3:05 am, April 4. I'm sitting in the cockpit, facing aft. The full moon is lighting up the boat from the port stern quarter - you can easily do any deck work without a flashlight and could probably read a book by the moonlight. There are some puffy clouds scattered about. There were none earlier tonight when the moon first rose. It was hard to choose between watching the moonrise in the east or the sunset in the west. I mostly watched the spaghetti I was shoveling into my mouth at dinner time, which came a little late tonight, but was delightful thanks to Les, today's chef de cuisine.
A note on the crew while we're on the subject. Les is a former semi-pro mountain bike racer from Toronto who now runs a family car shop outside the city that's been going strong for something like 45 years. He and I have had a lot to talk about, discussing cycling, running and fitness. I met him once before, at the Toronto boat show in January, though by then he'd already signed on for the trip. Canadians are great - this is only my second expedition, and already four of the seven total crew have been our neighbors to the north. Pretty neat, eh?
Jim is from Kansas City, which despite my dad's confusion is not actually in Kansas but really in Missouri. He's been a lake sailor there for ten years or so and is three years from retirement as an IT guru for a bank. His retirement plan includes the new Beneteau Oceanis 45 he's just ordered that will go into charter with Dream Yachts in Annapolis and Tortola. He'll use it on and off for five years and then own it outright for his retirement adventures. Sounds like a good plan to me!
Ocean sailing. Sojourner is wing on wing making 7 knots through the night. I just finished a hot cup of my 59 North Oh Dark Thirty coffee, which I conceived for just such occasions. 'For the night watch,' goes the tag line! I could not be in a better mood. I'm fully acclimated to life offshore now, having slept most of the day away yesterday and finally gotten a good poop earlier this afternoon. It sounds gross, but it's a fact of life offshore - your body gets out of kilter and sometimes you'll go days without a nice sit-down, which truly affects you physically and mentally. When you finally have acquisition, it's a huge relief. I think Jim and Les would agree that most people probably underestimate just how physical an ocean passage is, even just moving around the boat. You really do need time to acclimate, not unlike getting used to higher altitude on a climbing or skiing expedition. But once you do, man is it enjoyable!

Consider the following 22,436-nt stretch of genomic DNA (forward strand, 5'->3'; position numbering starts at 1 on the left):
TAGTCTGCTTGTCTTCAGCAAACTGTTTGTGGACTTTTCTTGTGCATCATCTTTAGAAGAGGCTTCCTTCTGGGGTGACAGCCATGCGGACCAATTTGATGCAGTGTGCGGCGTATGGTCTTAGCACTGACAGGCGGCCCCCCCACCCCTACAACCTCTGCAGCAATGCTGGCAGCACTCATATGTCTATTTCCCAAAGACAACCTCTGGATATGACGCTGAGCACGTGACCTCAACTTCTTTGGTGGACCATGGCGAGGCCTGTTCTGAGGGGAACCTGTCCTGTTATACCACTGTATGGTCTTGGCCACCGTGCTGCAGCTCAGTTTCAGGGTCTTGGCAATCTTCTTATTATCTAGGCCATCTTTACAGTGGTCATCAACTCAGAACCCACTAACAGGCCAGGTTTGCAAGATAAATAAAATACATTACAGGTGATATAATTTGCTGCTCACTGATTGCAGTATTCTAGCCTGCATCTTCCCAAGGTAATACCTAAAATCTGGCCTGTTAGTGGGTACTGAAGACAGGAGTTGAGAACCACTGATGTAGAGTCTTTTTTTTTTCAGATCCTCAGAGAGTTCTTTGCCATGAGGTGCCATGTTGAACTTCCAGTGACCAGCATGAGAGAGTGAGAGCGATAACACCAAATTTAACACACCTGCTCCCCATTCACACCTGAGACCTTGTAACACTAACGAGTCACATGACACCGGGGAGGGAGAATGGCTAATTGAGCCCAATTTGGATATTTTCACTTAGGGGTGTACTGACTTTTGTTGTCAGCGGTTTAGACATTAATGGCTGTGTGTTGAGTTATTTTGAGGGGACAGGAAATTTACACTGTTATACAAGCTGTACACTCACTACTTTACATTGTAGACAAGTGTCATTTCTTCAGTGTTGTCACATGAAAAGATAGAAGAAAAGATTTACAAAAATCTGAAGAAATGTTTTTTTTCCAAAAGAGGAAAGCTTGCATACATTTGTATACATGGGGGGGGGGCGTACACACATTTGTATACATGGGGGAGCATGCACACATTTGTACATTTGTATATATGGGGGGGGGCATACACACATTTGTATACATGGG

I spent the first hour of my watch tonight listening to David Byrne & St Vincent's co-album called 'Love this Giant,' one of my favorites despite its hipster status (according to my ex-girlfriend from long ago who teases me about liking it). I don't care, it's awesome, and has been a staple of inspiring night watches since I first listened to it on Saudade, a Tayana 48 I brought back from St Thomas. I'll spend the last hour, after I'm through typing this, reading a crime novel by Norwegian author Jo Nesbo, which will also make me happy because it reminds me of Scandinavia, which reminds me of Sweden and Mia and the fact that we're going back there together soon.
So I'll enjoy the rest of tonight, knowing that these gorgeous, inspiring nights are only on loan. The payment's going to come due in another day or so when that cold front catches up with us and our warm, downwind sailing turns into cold, upwind sailing. For the reason we're going so well tonight is this glorious SW wind which almost always heralds the coming of a cold front and a wind shift. But I'll take it for now and enjoy the moment.